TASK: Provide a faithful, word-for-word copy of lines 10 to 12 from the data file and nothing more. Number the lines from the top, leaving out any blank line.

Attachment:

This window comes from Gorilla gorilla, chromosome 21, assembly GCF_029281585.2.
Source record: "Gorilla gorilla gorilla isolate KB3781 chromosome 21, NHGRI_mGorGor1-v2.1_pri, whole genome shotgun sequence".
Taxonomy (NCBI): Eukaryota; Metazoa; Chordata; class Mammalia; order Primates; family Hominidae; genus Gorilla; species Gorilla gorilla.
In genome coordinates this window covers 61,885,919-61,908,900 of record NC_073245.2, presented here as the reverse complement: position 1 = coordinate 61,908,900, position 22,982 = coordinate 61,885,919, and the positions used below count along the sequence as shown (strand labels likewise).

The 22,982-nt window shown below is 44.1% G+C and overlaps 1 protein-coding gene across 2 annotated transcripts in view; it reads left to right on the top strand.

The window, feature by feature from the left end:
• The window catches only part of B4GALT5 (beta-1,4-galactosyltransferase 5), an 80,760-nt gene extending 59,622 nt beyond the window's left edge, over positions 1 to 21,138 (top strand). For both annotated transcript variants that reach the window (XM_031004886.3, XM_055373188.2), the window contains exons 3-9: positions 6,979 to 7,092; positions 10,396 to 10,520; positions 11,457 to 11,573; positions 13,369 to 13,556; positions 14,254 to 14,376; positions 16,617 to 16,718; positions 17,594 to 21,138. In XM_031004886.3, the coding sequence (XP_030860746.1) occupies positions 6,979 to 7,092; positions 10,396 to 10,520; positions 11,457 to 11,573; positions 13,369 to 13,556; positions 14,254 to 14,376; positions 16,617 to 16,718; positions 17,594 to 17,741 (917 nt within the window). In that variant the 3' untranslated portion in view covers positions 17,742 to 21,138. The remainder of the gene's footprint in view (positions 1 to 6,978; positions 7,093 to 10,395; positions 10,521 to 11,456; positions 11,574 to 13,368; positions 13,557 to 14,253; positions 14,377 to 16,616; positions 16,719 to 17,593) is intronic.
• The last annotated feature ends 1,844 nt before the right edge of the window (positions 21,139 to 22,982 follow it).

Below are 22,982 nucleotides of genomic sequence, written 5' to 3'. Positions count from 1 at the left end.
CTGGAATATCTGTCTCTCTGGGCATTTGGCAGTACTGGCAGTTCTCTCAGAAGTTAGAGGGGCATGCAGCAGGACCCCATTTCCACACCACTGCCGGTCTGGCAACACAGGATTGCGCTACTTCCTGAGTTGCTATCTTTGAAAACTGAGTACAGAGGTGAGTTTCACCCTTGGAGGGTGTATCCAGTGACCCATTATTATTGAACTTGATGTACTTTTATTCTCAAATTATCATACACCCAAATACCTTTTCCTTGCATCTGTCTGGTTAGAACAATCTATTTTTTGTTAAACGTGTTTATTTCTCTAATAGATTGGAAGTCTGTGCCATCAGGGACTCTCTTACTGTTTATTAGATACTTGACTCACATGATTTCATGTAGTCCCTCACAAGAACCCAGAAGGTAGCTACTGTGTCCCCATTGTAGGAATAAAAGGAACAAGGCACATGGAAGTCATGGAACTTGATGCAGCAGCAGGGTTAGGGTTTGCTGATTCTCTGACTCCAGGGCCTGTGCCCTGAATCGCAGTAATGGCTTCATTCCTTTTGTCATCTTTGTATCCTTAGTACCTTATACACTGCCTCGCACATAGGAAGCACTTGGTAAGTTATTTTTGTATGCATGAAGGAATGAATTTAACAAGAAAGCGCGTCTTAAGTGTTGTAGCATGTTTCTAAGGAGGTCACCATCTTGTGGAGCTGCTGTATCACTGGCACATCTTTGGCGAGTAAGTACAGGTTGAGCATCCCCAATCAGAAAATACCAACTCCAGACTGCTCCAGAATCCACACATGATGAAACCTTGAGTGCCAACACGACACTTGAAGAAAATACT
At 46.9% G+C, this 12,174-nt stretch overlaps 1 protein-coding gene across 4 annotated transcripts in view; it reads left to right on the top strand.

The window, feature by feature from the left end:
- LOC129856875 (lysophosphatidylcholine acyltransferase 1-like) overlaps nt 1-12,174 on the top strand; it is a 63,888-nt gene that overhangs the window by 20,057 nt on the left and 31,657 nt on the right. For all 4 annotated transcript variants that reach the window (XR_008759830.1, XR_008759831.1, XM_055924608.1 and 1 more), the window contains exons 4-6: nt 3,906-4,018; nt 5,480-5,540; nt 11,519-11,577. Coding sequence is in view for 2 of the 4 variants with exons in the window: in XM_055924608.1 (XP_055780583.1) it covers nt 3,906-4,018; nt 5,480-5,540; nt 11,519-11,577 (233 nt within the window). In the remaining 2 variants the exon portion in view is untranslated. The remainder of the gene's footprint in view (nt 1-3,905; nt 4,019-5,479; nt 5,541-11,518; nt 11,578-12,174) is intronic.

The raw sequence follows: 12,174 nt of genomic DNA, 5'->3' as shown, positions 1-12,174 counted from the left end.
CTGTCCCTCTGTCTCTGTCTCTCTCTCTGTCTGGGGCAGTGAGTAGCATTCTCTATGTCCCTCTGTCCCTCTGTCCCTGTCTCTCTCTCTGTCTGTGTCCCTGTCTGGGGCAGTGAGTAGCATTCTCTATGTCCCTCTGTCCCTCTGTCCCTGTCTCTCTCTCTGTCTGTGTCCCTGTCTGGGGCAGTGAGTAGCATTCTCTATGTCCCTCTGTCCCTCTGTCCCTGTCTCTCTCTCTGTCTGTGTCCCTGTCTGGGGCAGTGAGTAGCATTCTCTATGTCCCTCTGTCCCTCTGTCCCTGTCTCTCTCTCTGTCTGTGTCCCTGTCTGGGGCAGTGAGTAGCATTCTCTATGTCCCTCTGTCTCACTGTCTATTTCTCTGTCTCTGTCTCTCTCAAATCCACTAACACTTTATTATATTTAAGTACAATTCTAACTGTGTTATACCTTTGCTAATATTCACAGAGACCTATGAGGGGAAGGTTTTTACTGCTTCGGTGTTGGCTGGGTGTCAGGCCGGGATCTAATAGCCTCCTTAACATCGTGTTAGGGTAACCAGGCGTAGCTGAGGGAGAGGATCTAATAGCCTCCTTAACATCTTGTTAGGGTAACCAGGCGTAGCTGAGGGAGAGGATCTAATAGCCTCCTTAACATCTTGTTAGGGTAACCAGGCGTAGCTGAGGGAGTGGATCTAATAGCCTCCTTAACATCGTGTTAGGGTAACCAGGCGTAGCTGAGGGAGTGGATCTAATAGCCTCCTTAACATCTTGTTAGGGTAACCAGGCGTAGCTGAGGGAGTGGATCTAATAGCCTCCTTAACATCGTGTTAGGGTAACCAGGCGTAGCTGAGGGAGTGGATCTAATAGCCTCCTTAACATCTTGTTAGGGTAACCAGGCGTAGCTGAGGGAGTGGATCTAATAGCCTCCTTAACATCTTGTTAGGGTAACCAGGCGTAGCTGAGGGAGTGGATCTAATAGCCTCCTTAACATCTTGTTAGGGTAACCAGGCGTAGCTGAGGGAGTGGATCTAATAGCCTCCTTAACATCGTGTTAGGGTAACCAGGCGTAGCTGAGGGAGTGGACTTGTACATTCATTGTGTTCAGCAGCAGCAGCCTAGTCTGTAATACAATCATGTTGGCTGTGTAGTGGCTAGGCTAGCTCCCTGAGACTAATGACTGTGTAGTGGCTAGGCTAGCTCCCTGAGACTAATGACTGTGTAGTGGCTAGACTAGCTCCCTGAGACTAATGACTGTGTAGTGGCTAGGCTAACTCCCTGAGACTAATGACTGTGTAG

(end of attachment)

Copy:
CTGGAATATCTGTCTCTCTGGGCATTTGGCAGTACTGGCAGTTCTCTCAGAAGTTAGAGGGGCATGCAGCAGGACCCCATTTCCACACCACTGCCGGTCTGGCAACACAGGATTGCGCTACTTCCTGAGTTGCTATCTTTGAAAACTGAGTACAGAGGTGAGTTTCACCCTTGGAGGGTGTATCCAGTGACCCATTATTATTGAACTTGATGTACTTTTATTCTCAAATTATCATACACCCAAATACCTTTTCCTTGCATCTGTCTGGTTAGAACAATCTATTTTTTGTTAAACGTGTTTATTTCTCTAATAGATTGGAAGTCTGTGCCATCAGGGACTCTCTTACTGTTTATTAGATACTTGACTCACATGATTTCATGTAGTCCCTCACAAGAACCCAGAAGGTAGCTACTGTGTCCCCATTGTAGGAATAAAAGGAACAAGGCACATGGAAGTCATGGAACTTGATGCAGCAGCAGGGTTAGGGTTTGCTGATTCTCTGACTCCAGGGCCTGTGCCCTGAATCGCAGTAATGGCTTCATTCCTTTTGTCATCTTTGTATCCTTAGTACCTTATACACTGCCTCGCACATAGGAAGCACTTGGTAAGTTATTTTTGTATGCATGAAGGAATGAATTTAACAAGAAAGCGCGTCTTAAGTGTTGTAGCATGTTTCTAAGGAGGTCACCATCTTGTGGAGCTGCTGTATCACTGGCACATCTTTGGCGAGTAAGTACAGGTTGAGCATCCCCAATCAGAAAATACCAACTCCAGACTGCTCCAGAATCCACACATGATGAAACCTTGAGTGCCAACACGACACTTGAAGAAAATACT
At 46.9% G+C, this 12,174-nt stretch overlaps 1 protein-coding gene across 4 annotated transcripts in view; it reads left to right on the top strand.

The window, feature by feature from the left end: